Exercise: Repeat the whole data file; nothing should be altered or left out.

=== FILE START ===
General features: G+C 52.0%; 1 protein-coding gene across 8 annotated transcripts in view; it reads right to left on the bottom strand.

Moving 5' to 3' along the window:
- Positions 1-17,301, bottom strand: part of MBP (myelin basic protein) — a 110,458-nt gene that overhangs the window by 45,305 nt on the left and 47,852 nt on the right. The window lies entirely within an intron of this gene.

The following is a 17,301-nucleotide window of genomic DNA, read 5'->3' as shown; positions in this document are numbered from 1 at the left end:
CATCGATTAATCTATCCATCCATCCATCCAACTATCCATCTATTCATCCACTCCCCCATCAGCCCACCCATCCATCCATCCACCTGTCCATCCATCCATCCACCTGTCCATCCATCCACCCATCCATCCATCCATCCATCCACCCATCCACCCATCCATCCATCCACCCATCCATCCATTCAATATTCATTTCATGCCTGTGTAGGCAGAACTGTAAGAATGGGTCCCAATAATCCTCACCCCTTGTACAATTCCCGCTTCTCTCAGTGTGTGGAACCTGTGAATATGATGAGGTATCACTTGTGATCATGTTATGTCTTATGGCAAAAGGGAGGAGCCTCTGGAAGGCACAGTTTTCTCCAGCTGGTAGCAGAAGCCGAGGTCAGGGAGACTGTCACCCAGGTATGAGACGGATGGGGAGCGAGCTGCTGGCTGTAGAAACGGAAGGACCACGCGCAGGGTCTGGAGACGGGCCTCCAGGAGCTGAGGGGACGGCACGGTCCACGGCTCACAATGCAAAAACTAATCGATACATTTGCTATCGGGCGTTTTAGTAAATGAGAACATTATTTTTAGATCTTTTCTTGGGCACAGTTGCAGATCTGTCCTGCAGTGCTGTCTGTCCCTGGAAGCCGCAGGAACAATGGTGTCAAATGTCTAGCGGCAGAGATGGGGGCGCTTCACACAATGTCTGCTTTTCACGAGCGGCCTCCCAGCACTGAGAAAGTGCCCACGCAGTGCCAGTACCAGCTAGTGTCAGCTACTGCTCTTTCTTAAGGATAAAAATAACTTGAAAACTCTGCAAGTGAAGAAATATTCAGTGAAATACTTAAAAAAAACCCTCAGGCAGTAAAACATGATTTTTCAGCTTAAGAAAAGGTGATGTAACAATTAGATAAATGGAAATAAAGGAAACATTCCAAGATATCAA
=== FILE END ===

General features: G+C 52.0%; 1 protein-coding gene across 8 annotated transcripts in view; it reads right to left on the bottom strand.

Moving 5' to 3' along the window:
- Positions 1-17,301, bottom strand: part of MBP (myelin basic protein) — a 110,458-nt gene that overhangs the window by 45,305 nt on the left and 47,852 nt on the right. The window lies entirely within an intron of this gene.

The following is a 17,301-nucleotide window of genomic DNA, read 5'->3' as shown; positions in this document are numbered from 1 at the left end:
CATCGATTAATCTATCCATCCATCCATCCAACTATCCATCTATTCATCCACTCCCCCATCAGCCCACCCATCCATCCATCCACCTGTCCATCCATCCATCCACCTGTCCATCCATCCACCCATCCATCCATCCATCCATCCACCCATCCACCCATCCATCCATCCACCCATCCATCCATTCAATATTCATTTCATGCCTGTGTAGGCAGAACTGTAAGAATGGGTCCCAATAATCCTCACCCCTTGTACAATTCCCGCTTCTCTCAGTGTGTGGAACCTGTGAATATGATGAGGTATCACTTGTGATCATGTTATGTCTTATGGCAAAAGGGAGGAGCCTCTGGAAGGCACAGTTTTCTCCAGCTGGTAGCAGAAGCCGAGGTCAGGGAGACTGTCACCCAGGTATGAGACGGATGGGGAGCGAGCTGCTGGCTGTAGAAACGGAAGGACCACGCGCAGGGTCTGGAGACGGGCCTCCAGGAGCTGAGGGGACGGCACGGTCCACGGCTCACAATGCAAAAACTAATCGATACATTTGCTATCGGGCGTTTTAGTAAATGAGAACATTATTTTTAGATCTTTTCTTGGGCACAGTTGCAGATCTGTCCTGCAGTGCTGTCTGTCCCTGGAAGCCGCAGGAACAATGGTGTCAAATGTCTAGCGGCAGAGATGGGGGCGCTTCACACAATGTCTGCTTTTCACGAGCGGCCTCCCAGCACTGAGAAAGTGCCCACGCAGTGCCAGTACCAGCTAGTGTCAGCTACTGCTCTTTCTTAAGGATAAAAATAACTTGAAAACTCTGCAAGTGAAGAAATATTCAGTGAAATACTTAAAAAAAACCCTCAGGCAGTAAAACATGATTTTTCAGCTTAAGAAAAGGTGATGTAACAATTAGATAAATGGAAATAAAGGAAACATTCCAAGATATCAA